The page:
Sciency Words: Stochastic

June 23, 2017

Today’s post is part of a special series here on Planet Pailly called Sciency Words. Each week, we take a closer look at an interesting science or science-related term to help us expand our scientific vocabularies together. Today’s term is:

STOCHASTIC

At first glance, stochastic appears to have a pretty easy definition. Basically, it means random. A stochastic event can be defined, quite simply, as a random event. So why do scientists need this weird term? Why can’t they just say random if they mean random?

I’ve seen this word now in a surprisingly wide range of scientific fields, most recently in relation to the population dynamics of endangered species and then in relation to the magnetic field of Jupiter. The thing is that in actual usage, stochastic and random aren’t quite synonyms. A better definition for stochastic might be “seemingly random.”

The word originates from a Greek word meaning “to aim at” or “to shoot at.” So it’s an archery term, but the Greeks also used it to mean “to guess at.” I like this linguistic metaphor because a guess really is like aiming for the truth; whether or not you hit the mark is another matter.

Anyway, the word seems to have migrated from Greek to German to English, and in its modern scientific sense it refers to something that might be predictable in theory but appears to be random in practice. As an example, you may have heard that the flapping of a butterfly’s wings could set in motion a chain of events ultimately leading to a devastating hurricane.

In theory, these butterfly-initiated hurricanes could be predicted, if only we knew the exact locations and flapping behaviors of every single butterfly on Earth (along with a million and one other factors). But in practice, since we can’t gather all the necessary data, we can only make educated guesses about when and where the next hurricane will hit.

In other words, hurricanes are stochastic events. They seem random, even though they’re not.


What’s the Minimum Viable Population of a Space Colony?

June 21, 2017

Let’s say we’ve found a human-friendly planet orbiting another star, and we’ve decided to go colonize it. How many people should we send? In terms of maintaining a healthy human gene pool, what’s the minimum viable population for a distant, isolated space colony?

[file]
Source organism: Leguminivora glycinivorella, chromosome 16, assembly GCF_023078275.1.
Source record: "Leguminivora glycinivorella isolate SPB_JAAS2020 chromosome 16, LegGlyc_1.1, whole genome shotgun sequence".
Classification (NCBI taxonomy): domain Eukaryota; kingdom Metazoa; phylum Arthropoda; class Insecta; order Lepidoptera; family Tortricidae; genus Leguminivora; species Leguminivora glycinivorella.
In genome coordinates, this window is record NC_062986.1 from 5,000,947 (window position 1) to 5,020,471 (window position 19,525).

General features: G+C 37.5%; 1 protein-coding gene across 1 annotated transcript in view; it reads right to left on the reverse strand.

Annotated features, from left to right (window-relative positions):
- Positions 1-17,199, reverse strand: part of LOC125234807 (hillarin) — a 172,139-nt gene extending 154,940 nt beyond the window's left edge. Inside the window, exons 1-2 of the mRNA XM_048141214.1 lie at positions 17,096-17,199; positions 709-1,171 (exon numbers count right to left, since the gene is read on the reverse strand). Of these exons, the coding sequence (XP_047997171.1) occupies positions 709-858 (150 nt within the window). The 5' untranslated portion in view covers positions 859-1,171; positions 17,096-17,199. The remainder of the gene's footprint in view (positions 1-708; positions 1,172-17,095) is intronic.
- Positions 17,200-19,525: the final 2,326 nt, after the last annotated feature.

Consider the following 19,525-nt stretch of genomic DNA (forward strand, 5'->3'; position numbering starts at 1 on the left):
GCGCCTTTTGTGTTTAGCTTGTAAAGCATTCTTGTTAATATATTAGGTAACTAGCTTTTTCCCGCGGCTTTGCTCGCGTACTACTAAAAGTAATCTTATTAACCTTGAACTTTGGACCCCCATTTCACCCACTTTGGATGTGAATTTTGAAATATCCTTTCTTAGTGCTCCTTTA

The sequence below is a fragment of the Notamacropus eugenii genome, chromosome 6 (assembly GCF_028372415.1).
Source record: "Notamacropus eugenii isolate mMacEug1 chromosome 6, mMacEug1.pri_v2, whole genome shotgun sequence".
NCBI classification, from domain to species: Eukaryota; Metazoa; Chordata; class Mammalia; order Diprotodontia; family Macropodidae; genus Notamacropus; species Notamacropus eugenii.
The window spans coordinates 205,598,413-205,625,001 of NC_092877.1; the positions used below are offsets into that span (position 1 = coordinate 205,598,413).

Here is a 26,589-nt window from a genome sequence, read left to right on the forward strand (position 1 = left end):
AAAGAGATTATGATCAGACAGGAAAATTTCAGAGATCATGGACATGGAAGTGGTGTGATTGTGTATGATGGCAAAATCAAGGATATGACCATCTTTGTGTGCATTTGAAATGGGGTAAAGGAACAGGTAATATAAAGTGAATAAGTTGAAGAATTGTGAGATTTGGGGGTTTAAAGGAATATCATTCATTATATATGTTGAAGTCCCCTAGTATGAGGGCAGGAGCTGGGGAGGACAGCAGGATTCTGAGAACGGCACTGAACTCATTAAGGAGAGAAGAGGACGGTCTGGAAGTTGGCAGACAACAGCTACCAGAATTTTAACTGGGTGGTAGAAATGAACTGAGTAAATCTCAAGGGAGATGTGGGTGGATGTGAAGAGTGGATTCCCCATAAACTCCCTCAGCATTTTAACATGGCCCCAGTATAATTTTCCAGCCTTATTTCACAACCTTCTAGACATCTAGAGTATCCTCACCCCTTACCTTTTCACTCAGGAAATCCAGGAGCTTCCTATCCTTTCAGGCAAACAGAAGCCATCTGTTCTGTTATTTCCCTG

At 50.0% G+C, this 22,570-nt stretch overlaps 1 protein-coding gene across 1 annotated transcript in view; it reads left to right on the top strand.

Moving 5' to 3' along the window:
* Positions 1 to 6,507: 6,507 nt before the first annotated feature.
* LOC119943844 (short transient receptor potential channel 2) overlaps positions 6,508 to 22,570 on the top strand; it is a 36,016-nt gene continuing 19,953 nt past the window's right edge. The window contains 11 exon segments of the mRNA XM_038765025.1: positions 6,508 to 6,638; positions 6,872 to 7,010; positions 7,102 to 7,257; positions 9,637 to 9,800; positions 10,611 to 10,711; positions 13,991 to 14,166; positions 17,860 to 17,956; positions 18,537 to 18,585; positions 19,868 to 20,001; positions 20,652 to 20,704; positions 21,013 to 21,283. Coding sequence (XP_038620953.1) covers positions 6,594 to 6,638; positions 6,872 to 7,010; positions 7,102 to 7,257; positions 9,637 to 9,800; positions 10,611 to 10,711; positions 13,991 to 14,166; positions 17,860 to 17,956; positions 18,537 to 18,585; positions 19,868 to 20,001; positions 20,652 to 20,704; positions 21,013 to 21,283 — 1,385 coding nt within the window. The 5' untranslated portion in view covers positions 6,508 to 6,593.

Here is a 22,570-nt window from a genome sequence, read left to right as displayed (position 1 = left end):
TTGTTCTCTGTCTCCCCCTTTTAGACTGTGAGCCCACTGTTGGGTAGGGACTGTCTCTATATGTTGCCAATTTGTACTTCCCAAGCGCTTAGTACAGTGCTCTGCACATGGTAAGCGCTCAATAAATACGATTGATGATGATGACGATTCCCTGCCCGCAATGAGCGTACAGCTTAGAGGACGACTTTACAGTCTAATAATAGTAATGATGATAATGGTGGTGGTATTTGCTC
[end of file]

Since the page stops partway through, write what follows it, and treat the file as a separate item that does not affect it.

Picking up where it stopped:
If you’re anything like me, you’ve spent many a sleepless night pondering that question.

I sincerely doubt anyone can provide us with a firm, specific number. However, there is a sort of generalized rule of thumb in the field of conservation biology called the 50/500 rule.

Originally proposed in 1980 by geneticist Ian Franklin and biologist Michael Soule, the 50/500 rule tells us:

  • Populations below 50 are under near-term threat of extinction due to inbreeding.
  • Populations below 500 are under long-term threat of extinction because the gene pool is too small to adapt to environmental changes.

Except the 50/500 rule is not a hard scientific law. It’s just a rule of thumb, and it has many, many detractors.

Even Michael Soule, one of the co-creators of the rule, seems to have gotten pretty frustrated by the way people took the rule literally. Here’s an interesting and, I think, revealing article about some endangered parrots. A team of conservationists contacted Soule, asking if they should even bother trying to save these parrots, because there were only 48 left.

There also an argument to be made that the numbers 50 and 500 are too low and that a 100/1000 rule would be more appropriate. And of course, can we really apply this rule to all species equally when some species reproduce more rapidly than others or face different kinds of environmental challenges, etc, etc….

Still, if we’re trying to imagine a colony of humans on some distant world, a colony struggling for short-terma and/or long-term survival, I think the 50/500 rule at least gives us a good place to start.